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(Scott Sommerdorf | The Salt Lake Tribune) “The Bible is a love letter, not an institutional manual,” says Archbishop Michael Seneco, presiding archbishop of the North American Old Catholic Church, here giving a sermon to Utah followers earlier this month.
Utah’s ‘Old Catholics’ embrace new movements
Religion » Faith sticks with liturgy, but opts for same-sex marriage, women priests.
First Published May 18 2012 07:38 am • Last Updated May 18 2012 04:40 pm

Archbishop Michael Seneco, of Washington, D.C., is a gay man who plans to marry his longtime partner in September.

Bishop Jim Morgan, of Ogden, is also gay and has been with the man he considers his husband for 30 years.

At a glance

What they believe

Here are some statements of faith for the North American Old Catholic Church:

» We are a church that worships God by living our faith every day of the week, speaking out against injustice and praying for healing in the world by being active believers, committed to loving our neighbors.

» We are a Catholic tradition inspired by the works of science and the deepest mysteries of God. Our faith is for believers and skeptics alike, as we have been a sanctuary and refuge to those disaffected by mainstream traditions and politically distorted teachings of Christ for nearly two centuries.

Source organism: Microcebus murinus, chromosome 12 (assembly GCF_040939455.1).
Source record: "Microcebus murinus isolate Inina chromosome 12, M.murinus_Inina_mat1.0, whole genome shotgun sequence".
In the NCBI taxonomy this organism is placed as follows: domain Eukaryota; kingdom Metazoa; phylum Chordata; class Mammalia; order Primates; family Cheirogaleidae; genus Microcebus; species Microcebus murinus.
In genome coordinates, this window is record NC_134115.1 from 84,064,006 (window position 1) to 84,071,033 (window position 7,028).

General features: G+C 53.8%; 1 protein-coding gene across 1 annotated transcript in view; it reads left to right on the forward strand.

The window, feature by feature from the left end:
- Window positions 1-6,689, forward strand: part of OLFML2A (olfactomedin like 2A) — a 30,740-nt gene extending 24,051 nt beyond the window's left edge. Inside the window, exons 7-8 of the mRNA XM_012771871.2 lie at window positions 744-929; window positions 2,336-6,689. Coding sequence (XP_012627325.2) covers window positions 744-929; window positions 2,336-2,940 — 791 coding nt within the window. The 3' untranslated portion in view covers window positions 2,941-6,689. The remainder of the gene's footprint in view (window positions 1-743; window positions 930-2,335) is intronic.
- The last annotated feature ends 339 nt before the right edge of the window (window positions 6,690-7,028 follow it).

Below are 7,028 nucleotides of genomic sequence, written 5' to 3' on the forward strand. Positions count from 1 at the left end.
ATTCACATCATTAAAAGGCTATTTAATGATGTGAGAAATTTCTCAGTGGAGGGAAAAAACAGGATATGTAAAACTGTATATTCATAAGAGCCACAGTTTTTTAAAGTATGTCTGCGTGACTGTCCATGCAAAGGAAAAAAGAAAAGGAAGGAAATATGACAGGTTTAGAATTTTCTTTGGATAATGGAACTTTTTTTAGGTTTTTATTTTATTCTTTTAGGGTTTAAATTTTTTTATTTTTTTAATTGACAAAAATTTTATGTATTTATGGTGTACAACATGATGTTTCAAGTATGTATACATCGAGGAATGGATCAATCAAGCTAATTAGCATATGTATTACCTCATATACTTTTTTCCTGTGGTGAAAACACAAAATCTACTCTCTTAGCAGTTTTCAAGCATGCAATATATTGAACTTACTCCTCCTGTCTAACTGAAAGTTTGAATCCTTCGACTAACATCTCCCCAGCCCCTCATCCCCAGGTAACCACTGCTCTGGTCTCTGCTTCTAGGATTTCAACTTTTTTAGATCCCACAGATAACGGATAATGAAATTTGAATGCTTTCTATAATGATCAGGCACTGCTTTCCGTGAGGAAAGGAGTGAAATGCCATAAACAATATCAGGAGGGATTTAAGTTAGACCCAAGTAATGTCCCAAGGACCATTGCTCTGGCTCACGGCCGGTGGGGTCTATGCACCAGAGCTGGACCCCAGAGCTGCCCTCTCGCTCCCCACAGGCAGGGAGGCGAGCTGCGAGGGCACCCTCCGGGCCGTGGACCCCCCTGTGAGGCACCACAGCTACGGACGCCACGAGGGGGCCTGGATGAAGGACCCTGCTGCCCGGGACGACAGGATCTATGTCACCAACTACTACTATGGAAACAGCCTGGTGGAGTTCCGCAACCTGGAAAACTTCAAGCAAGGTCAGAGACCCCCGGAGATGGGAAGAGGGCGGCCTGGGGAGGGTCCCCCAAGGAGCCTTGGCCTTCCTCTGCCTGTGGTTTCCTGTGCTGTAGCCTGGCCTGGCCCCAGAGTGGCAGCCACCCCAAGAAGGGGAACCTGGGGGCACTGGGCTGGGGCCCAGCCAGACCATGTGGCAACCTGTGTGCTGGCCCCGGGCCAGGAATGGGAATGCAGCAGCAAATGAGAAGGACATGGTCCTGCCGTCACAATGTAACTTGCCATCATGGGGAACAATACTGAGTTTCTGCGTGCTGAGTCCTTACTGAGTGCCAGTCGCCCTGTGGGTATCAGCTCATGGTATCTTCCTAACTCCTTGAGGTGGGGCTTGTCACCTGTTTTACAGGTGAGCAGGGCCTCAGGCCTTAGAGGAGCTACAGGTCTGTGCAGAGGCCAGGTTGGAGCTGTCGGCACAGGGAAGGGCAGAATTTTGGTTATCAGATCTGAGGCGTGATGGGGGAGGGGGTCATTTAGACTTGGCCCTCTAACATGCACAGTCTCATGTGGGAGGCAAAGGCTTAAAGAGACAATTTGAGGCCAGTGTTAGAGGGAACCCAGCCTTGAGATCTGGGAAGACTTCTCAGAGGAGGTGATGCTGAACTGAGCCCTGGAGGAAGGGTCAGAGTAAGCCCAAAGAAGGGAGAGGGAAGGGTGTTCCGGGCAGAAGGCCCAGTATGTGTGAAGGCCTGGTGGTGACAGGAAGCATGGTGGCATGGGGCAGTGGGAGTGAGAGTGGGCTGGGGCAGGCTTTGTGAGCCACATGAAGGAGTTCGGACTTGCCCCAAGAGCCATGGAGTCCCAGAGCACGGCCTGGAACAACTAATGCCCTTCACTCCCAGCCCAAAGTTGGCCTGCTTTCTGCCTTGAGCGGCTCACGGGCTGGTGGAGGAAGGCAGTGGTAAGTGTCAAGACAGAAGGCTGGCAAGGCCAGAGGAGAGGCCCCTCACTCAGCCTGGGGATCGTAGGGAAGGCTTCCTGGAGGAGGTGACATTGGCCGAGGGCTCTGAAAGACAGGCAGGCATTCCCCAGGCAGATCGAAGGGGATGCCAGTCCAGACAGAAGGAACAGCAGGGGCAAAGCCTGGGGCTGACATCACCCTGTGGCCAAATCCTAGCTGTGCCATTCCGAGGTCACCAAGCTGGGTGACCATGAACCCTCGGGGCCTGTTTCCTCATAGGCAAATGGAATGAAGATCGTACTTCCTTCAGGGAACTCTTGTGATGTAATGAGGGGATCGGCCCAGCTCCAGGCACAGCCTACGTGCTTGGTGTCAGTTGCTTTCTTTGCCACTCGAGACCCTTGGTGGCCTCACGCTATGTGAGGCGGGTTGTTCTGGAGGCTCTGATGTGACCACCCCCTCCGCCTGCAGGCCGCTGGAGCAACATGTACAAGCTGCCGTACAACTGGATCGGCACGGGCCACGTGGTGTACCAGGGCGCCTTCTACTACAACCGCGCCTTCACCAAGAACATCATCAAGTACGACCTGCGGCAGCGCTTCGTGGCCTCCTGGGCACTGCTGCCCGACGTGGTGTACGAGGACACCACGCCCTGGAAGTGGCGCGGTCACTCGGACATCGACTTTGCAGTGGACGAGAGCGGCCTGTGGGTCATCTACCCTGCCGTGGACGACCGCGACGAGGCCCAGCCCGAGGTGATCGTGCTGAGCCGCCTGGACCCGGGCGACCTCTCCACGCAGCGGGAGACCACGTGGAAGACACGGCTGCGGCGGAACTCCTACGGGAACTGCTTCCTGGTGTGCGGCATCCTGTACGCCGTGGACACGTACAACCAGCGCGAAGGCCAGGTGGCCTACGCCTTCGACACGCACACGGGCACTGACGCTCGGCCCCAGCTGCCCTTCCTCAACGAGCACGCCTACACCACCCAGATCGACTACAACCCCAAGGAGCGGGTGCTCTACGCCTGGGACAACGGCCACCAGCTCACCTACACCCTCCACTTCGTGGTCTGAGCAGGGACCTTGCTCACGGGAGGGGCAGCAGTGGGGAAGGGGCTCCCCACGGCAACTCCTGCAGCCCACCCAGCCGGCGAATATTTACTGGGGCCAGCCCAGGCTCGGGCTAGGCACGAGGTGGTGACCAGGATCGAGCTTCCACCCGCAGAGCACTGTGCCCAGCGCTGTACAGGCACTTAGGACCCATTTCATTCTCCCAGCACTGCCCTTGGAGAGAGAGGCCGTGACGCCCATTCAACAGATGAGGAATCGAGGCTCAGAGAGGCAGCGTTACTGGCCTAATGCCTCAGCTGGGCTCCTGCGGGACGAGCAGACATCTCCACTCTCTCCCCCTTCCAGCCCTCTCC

» As the progressive Catholic tradition, we believe in ecumenical and interfaith collaboration as an essential way to build a more holistic and loving world in accordance with the Gospels.

» We are a tradition of faith and works, love and action, hope and spiritual transformation. ... No matter your personal or faith story, your questions or your hope, all are welcome.

Source: http://www.naoldcatholic.com/about/our-tradition/

Annual meeting

Ogden’s Glory to God Old Catholic Church, 375 Harrison Blvd., will host the group’s annual synod Aug. 3-5.

“Our congregation is honored and excited to be hosting the synod of our church,” Utah Bishop Jim Morgan said in a news release.

During the gathering, Morgan explained, bishops and lay leaders will consider policies, operations, initiatives and new projects. They also will ordain new deacons and priests.

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In this faith, the bishops’ marital relations haven’t caused a ripple among the clergy or the laity. No protests. No outraged believers. No furious voting.